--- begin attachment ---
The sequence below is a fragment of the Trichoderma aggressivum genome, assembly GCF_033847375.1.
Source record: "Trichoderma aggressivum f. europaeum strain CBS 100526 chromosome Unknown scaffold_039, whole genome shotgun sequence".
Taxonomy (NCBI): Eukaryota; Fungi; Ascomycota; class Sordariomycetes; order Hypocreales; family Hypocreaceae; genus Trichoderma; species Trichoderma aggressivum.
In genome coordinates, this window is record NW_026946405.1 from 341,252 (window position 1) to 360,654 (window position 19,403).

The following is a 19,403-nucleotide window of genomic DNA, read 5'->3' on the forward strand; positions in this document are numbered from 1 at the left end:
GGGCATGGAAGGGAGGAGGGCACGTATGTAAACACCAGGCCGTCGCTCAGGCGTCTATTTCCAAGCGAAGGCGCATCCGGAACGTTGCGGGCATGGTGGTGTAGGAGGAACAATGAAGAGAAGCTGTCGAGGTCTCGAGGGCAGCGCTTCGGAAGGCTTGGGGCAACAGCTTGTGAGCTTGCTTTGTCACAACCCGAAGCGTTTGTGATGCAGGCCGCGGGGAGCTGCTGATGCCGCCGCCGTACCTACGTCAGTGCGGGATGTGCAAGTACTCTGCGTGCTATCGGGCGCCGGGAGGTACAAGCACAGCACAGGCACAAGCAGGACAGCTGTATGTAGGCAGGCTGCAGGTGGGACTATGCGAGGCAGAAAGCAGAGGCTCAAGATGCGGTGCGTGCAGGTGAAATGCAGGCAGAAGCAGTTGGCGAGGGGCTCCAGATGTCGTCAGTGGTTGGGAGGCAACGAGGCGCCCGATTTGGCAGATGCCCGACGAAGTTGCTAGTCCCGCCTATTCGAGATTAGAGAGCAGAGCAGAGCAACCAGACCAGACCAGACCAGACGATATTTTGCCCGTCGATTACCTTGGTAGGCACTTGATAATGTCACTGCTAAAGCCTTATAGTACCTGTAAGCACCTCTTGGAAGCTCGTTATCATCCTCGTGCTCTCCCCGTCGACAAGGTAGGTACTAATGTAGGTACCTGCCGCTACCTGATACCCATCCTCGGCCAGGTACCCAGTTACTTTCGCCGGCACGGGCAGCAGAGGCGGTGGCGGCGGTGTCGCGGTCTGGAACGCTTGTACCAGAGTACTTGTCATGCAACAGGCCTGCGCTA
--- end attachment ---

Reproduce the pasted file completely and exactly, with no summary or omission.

The sequence below is a fragment of the Trichoderma aggressivum genome, assembly GCF_033847375.1.
Source record: "Trichoderma aggressivum f. europaeum strain CBS 100526 chromosome Unknown scaffold_039, whole genome shotgun sequence".
Taxonomy (NCBI): Eukaryota; Fungi; Ascomycota; class Sordariomycetes; order Hypocreales; family Hypocreaceae; genus Trichoderma; species Trichoderma aggressivum.
In genome coordinates, this window is record NW_026946405.1 from 341,252 (window position 1) to 360,654 (window position 19,403).

The following is a 19,403-nucleotide window of genomic DNA, read 5'->3' on the forward strand; positions in this document are numbered from 1 at the left end:
GGGCATGGAAGGGAGGAGGGCACGTATGTAAACACCAGGCCGTCGCTCAGGCGTCTATTTCCAAGCGAAGGCGCATCCGGAACGTTGCGGGCATGGTGGTGTAGGAGGAACAATGAAGAGAAGCTGTCGAGGTCTCGAGGGCAGCGCTTCGGAAGGCTTGGGGCAACAGCTTGTGAGCTTGCTTTGTCACAACCCGAAGCGTTTGTGATGCAGGCCGCGGGGAGCTGCTGATGCCGCCGCCGTACCTACGTCAGTGCGGGATGTGCAAGTACTCTGCGTGCTATCGGGCGCCGGGAGGTACAAGCACAGCACAGGCACAAGCAGGACAGCTGTATGTAGGCAGGCTGCAGGTGGGACTATGCGAGGCAGAAAGCAGAGGCTCAAGATGCGGTGCGTGCAGGTGAAATGCAGGCAGAAGCAGTTGGCGAGGGGCTCCAGATGTCGTCAGTGGTTGGGAGGCAACGAGGCGCCCGATTTGGCAGATGCCCGACGAAGTTGCTAGTCCCGCCTATTCGAGATTAGAGAGCAGAGCAGAGCAACCAGACCAGACCAGACCAGACGATATTTTGCCCGTCGATTACCTTGGTAGGCACTTGATAATGTCACTGCTAAAGCCTTATAGTACCTGTAAGCACCTCTTGGAAGCTCGTTATCATCCTCGTGCTCTCCCCGTCGACAAGGTAGGTACTAATGTAGGTACCTGCCGCTACCTGATACCCATCCTCGGCCAGGTACCCAGTTACTTTCGCCGGCACGGGCAGCAGAGGCGGTGGCGGCGGTGTCGCGGTCTGGAACGCTTGTACCAGAGTACTTGTCATGCAACAGGCCTGCGCTA